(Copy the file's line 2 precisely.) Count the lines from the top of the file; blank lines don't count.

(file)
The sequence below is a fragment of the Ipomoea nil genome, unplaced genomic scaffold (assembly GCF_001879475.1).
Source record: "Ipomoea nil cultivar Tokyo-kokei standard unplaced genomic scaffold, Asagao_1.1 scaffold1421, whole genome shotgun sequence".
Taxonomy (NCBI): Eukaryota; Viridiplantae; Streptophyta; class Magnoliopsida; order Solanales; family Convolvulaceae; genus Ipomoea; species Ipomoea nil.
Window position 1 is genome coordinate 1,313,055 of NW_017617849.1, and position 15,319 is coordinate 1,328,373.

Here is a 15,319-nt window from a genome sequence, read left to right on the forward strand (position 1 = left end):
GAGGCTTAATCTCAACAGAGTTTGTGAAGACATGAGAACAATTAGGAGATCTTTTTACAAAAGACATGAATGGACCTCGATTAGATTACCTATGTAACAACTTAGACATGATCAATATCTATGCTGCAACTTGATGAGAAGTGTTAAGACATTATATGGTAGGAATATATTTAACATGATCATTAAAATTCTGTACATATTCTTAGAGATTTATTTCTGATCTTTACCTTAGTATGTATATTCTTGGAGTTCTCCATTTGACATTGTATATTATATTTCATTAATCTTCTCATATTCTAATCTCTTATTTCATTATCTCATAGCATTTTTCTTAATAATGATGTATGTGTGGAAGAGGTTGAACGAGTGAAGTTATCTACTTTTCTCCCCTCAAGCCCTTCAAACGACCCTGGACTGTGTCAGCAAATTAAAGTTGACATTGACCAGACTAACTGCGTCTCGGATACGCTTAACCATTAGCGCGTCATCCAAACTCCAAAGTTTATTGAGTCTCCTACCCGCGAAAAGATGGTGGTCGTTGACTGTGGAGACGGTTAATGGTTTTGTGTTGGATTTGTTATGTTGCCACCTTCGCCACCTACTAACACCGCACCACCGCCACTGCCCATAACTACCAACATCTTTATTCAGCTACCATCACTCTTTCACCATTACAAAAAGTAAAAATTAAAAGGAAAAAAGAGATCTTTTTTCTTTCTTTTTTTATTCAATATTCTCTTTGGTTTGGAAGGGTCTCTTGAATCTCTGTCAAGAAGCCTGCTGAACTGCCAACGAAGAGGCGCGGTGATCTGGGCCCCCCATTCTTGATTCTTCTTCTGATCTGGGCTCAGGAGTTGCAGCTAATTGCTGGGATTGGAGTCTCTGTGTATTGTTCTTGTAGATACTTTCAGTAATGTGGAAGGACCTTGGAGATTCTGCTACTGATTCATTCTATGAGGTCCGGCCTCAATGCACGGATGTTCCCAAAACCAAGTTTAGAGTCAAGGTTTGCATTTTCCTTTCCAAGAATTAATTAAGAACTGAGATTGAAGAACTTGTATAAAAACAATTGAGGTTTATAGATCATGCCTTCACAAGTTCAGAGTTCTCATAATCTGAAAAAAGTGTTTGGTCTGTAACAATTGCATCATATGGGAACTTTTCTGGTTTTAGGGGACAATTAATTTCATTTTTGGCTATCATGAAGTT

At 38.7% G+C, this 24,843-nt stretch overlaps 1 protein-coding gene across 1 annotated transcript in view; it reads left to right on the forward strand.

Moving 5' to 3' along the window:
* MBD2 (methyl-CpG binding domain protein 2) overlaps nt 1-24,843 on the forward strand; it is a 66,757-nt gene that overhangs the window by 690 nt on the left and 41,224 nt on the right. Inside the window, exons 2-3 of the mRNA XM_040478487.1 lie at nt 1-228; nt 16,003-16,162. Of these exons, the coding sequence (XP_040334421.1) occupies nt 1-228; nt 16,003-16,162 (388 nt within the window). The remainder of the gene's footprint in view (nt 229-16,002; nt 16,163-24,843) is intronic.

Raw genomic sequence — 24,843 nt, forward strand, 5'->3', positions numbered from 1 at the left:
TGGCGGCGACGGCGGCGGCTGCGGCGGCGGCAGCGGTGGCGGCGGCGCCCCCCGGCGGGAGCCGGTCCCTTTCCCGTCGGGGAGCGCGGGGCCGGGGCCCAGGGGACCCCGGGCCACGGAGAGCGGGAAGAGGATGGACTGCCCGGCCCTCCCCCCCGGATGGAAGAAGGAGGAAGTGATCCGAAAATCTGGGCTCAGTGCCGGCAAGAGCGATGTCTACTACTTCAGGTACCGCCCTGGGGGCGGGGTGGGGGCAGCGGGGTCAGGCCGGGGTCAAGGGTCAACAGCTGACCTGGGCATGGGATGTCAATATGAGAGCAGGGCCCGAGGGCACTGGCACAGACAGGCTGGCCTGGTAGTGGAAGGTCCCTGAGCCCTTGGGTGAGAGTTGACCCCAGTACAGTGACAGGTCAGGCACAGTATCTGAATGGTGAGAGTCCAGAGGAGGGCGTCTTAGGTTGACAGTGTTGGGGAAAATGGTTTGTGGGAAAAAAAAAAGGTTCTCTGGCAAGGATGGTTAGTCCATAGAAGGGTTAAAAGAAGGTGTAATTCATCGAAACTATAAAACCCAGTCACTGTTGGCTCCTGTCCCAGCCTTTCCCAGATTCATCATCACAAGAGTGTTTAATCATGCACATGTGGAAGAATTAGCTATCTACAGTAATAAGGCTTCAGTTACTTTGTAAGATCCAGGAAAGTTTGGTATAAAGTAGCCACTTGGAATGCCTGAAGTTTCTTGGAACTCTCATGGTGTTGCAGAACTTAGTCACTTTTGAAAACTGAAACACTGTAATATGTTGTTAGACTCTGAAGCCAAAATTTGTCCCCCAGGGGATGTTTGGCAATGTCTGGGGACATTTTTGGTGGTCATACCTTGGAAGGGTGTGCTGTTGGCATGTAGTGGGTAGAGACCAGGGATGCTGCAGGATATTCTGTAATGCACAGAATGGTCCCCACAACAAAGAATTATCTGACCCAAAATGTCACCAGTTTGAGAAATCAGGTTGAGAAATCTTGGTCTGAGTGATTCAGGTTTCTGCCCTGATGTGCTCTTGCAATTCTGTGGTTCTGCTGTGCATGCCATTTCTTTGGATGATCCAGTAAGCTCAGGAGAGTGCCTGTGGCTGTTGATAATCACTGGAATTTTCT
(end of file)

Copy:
Source record: "Ipomoea nil cultivar Tokyo-kokei standard unplaced genomic scaffold, Asagao_1.1 scaffold1421, whole genome shotgun sequence".